A transformer only works with ac current because it relies on changes in a magnetic field. It is the changing magnetic field around the transformer's primary coil of wire that produces the electric field that actually propels current through the transformer's secondary coil of wire.
When dc current passes through the primary coil of wire, the coil does have a magnetic field around it, but it doesn't have an electric field around it. The electric field is what pushes electric charges through the secondary coil to transfer power from the primary coil to the secondary coil. In contrast, when ac current passes through that primary coil of wire, the magnetic field around the coil flips back and forth in direction and this changing magnetic field gives rise to an electric field around the coil. It is this electric field that pushes on electrically charged particles—typically electrons—in the secondary coil of wire. These electrons pick up speed and energy as they move around the secondary coil's turns. The more turns these charged particles go through, the more energy they pick up. That's why doubling the turns in a transformer's secondary coil doubles the voltage of the current leaving the secondary coil.
Your hot water heater is powered by 240 volt electric power through the two black wires. Each black wire is hot, meaning that its voltage fluctuates up and down significantly with respect to ground. In fact, each black wire is effectively 120 volts away from ground on average, so that if you connected a normal light bulb between either black wire and ground, it would light up normally. However, the two wires fluctuate in opposite directions around ground potential and are said to be "180° out of phase" with one another. Thus when one wire is at +100 volts, the other wire is at -100 volts. As a result of their out of phase relationship, they are always twice as far apart from one another as they are from ground. That's why the two wires are effectively 240 volts apart on average.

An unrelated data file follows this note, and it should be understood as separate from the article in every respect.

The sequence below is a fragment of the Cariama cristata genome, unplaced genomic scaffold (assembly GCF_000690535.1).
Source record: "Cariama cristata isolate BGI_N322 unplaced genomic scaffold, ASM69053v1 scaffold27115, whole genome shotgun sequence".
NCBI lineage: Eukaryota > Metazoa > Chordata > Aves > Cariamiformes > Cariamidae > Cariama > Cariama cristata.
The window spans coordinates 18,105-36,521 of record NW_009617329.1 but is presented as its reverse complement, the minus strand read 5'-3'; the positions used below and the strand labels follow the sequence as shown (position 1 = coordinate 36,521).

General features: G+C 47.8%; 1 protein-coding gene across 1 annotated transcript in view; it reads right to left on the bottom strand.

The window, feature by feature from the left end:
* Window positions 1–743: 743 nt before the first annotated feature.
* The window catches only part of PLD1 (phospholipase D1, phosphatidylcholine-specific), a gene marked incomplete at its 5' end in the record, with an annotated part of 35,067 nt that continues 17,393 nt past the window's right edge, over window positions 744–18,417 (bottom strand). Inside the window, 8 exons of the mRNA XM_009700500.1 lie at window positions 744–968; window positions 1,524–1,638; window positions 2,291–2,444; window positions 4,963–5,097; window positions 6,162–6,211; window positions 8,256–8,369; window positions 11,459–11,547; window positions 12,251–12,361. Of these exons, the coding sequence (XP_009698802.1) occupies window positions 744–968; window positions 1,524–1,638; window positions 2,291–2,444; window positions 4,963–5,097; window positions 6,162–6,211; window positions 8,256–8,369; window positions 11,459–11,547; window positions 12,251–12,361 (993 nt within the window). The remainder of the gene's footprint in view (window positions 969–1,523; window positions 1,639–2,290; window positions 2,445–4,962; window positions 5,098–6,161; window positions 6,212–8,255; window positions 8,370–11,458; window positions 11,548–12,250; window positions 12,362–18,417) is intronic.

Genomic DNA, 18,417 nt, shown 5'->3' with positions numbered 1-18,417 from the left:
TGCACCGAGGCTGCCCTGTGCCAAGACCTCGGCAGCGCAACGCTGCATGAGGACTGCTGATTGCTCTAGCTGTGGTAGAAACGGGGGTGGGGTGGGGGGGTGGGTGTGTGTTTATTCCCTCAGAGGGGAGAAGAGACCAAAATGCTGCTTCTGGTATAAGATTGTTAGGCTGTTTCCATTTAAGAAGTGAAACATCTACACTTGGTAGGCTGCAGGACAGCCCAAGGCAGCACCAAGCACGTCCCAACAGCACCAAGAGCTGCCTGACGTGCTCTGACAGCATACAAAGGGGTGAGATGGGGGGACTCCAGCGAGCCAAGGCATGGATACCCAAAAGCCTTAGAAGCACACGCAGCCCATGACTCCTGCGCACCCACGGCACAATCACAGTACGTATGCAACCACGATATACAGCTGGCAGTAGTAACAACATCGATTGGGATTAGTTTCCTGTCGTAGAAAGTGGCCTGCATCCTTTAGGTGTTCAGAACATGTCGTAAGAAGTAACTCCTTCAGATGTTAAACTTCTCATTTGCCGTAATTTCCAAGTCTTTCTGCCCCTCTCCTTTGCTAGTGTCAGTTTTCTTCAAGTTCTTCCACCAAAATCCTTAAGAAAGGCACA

Most homes in the United States receive 240 volt power in the form of two hot wires that are 180° out of phase, in addition to a neutral wire. 120-volt lights and appliances are powered by one of the hot wires and the neutral wire, with half the home depending on each of the two hot wires. 240-volt appliances use both hot wires.